Explore the Civil War-era Fort Warren, enjoy a picnic lunch, or relax under a shady tree.
Dominated by Fort Warren, a National Historic Landmark, Georges Island brings the military history of the Harbor to life. The strategic location of the island made it an essential military post defending the harbor since the American Revolution, and it remains the transportation center of the Boston Harbor Islands.
This island of Boston Harbor Islands National and State Park is managed by the Massachusetts Department of Conservation and Recreation (DCR). For more information on public access to the island, please visit our partnership website page for Georges Island.
Visitor Facilities & Services
Visitor Cautions: The fort contains many steep drop-offs, most of which are protected with safety rails and fencing, and some dark corridors. Children should be supervised when visiting the fort.
At the time of Euro-American colonization, Georges Island was comprised of two drumlins, rising out of the bay like other nearby islands. The island sustained agricultural use for two hundred years until 1825 when the US Government acquired the island for coastal defense. Over the next twenty years the island was dramatically altered and one of the country’s finest forts was built. Dedicated in 1847, the fort’s defensive design was virtually obsolete upon completion. However the fort served as a training ground, patrol point, and Civil War prison that gained a favorable reputation for the humane treatment of its Confederate prisoners. After one hundred years of military use the fort was decommissioned in 1947 and acquired by the Massachusetts Department of Conservation and Recreation (DCR) for historic preservation and recreation in 1958.
Fort Warren is a National Historic Landmark, listed in the National Register of Historic Places.
Natural History Overview
The island has an intensive grounds maintenance program. Most of the island is mowed as turf. Steep slopes not mowed are colonized by tall grasses, wildflowers, and sumac. Horsechestnut, elm, and maple trees inside the fort are approximately 100 years old. Additional horsechestnut trees were planted by the DCR and are easily discernable. The island contains many apple trees, some planted and some self-sown. Pine and maple trees planted by the DCR in picnic areas offer wind and sun protection. Planters filled with annuals and perennials, installed by the DCR, are raised so not to disturb archeological resources.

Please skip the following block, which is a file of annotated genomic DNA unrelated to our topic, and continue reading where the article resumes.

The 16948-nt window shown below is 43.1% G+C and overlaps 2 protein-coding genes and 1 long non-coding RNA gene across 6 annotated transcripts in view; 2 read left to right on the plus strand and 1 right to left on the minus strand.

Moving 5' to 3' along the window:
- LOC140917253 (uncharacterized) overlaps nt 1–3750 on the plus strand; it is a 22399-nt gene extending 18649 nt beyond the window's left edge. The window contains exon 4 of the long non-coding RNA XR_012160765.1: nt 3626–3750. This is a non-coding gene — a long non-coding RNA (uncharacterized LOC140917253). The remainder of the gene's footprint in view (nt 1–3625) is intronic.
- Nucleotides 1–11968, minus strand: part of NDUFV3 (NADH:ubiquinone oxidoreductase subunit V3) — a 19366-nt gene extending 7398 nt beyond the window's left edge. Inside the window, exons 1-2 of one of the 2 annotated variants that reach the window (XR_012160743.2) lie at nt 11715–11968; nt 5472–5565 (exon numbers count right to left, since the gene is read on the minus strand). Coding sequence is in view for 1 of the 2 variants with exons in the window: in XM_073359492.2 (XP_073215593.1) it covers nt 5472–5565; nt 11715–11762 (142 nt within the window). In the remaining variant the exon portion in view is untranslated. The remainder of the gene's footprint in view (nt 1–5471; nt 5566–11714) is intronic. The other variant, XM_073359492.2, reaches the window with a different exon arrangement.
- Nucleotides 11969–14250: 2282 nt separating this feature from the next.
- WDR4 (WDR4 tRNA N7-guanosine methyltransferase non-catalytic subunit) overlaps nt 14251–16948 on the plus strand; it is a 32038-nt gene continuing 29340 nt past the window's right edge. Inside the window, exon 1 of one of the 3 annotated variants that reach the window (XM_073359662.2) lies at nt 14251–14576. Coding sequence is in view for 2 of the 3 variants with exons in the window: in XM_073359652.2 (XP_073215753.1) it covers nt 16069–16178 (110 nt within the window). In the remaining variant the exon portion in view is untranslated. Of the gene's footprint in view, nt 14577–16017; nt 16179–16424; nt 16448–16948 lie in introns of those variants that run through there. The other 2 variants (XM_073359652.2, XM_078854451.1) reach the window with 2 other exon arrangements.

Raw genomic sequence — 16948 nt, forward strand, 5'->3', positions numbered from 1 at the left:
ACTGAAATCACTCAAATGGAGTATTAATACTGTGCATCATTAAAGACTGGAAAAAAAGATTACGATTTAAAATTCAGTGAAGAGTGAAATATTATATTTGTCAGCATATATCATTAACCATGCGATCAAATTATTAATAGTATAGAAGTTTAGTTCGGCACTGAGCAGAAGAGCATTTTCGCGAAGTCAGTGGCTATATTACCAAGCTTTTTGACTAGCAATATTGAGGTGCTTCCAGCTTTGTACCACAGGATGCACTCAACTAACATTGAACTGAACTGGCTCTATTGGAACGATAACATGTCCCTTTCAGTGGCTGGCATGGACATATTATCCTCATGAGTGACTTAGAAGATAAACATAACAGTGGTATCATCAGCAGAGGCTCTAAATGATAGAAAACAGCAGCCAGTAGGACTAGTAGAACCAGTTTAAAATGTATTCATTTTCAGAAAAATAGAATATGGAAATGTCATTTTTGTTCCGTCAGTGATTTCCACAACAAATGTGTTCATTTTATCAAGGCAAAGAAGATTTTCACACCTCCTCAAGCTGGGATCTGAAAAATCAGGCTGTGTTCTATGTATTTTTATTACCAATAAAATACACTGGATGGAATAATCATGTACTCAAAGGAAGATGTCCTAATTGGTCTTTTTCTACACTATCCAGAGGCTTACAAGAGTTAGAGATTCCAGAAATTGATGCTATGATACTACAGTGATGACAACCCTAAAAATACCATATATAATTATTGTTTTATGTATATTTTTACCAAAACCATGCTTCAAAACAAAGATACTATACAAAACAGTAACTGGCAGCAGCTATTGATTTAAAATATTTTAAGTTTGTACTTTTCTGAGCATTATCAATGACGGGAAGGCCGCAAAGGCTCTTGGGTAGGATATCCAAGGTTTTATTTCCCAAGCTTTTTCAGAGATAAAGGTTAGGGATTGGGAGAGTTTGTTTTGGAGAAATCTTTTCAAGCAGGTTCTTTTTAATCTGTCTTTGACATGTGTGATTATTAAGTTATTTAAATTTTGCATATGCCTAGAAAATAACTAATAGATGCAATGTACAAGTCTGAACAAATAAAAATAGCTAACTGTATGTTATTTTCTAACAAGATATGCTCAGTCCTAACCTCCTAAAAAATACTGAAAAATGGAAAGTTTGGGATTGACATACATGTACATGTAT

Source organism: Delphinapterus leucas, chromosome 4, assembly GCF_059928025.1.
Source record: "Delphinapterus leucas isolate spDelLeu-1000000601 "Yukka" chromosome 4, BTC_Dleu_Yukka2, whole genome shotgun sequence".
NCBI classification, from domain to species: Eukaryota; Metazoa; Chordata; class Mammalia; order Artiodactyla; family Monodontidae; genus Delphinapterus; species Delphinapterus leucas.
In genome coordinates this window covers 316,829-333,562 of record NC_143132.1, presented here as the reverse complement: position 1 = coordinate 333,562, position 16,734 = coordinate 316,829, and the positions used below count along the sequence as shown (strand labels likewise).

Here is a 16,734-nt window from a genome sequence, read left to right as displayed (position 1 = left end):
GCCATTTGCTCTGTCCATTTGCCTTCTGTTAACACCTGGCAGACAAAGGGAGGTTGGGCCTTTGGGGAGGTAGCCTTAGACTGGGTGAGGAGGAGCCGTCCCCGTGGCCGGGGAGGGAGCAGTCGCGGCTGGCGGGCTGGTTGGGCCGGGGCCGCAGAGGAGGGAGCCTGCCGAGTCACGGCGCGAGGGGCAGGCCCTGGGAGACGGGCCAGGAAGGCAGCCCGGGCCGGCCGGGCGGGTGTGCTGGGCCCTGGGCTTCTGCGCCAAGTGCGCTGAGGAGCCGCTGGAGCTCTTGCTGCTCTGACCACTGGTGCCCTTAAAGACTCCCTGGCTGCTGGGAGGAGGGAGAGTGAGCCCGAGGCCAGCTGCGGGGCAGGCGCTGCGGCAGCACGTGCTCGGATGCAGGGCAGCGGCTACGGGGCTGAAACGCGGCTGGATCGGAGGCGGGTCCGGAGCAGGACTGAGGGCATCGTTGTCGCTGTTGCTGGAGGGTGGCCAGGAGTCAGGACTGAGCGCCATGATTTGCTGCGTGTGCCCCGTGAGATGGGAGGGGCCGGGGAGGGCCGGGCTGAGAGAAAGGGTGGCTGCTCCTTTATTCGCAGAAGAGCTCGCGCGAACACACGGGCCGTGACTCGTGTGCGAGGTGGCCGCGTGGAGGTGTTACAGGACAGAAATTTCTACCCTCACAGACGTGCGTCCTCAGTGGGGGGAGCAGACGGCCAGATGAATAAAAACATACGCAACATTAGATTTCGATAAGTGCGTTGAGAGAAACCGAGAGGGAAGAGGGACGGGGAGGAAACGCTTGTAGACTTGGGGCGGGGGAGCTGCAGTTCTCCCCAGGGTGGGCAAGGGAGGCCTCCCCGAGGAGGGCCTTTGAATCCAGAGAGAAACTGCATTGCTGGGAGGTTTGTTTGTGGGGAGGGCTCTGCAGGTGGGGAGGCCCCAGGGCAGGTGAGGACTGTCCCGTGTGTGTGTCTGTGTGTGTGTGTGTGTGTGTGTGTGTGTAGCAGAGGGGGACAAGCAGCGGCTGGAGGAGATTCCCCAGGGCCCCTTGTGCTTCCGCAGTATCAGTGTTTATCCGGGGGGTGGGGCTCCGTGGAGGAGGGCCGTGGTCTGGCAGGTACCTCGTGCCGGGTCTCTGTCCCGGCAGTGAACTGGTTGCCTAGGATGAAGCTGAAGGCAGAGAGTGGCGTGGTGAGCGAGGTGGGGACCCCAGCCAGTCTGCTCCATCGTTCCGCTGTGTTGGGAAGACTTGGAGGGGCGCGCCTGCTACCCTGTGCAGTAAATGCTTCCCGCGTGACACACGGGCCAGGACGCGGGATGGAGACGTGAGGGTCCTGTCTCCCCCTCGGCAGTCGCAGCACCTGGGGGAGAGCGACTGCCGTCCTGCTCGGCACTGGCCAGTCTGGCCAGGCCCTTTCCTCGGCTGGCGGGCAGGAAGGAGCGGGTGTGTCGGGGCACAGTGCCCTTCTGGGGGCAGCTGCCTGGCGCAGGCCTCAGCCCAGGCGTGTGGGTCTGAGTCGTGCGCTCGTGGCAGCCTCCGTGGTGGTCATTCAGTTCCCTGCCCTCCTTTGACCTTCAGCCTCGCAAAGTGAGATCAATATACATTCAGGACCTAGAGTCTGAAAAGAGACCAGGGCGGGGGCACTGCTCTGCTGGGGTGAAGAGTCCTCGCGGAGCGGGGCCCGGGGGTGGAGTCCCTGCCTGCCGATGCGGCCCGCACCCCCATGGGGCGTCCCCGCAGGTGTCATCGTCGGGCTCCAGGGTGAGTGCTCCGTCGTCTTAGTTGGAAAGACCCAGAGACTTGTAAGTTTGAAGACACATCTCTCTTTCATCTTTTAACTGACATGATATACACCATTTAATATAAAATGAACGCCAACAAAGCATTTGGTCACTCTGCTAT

Please see Animals page for more information.
Prior to 1833 the island consisted of two drumlins with elevations of 48 and 64 feet, similar to the topography of the east head of Peddocks Island. The fort was tucked in between the two drumlins and the island substantially regraded. The current highpoint of 50 feet exists at the top of the fort’s ramparts.
Historically the island relied on cisterns for fresh water. The cistern is still visible on the parade ground near Bastion A. Fresh water is now supplied by a pipe from the mainland.
Views and Vistas
Located in the center of the harbor, the island offers excellent views to the surrounding islands and Boston Light, particularly from the ramparts and the siting towers: downtown Boston, Hull, Islands: The Brewsters, Deer, Gallops, Long, Lovells, Peddocks, and Rainsford Islands.
Last updated: November 30, 2023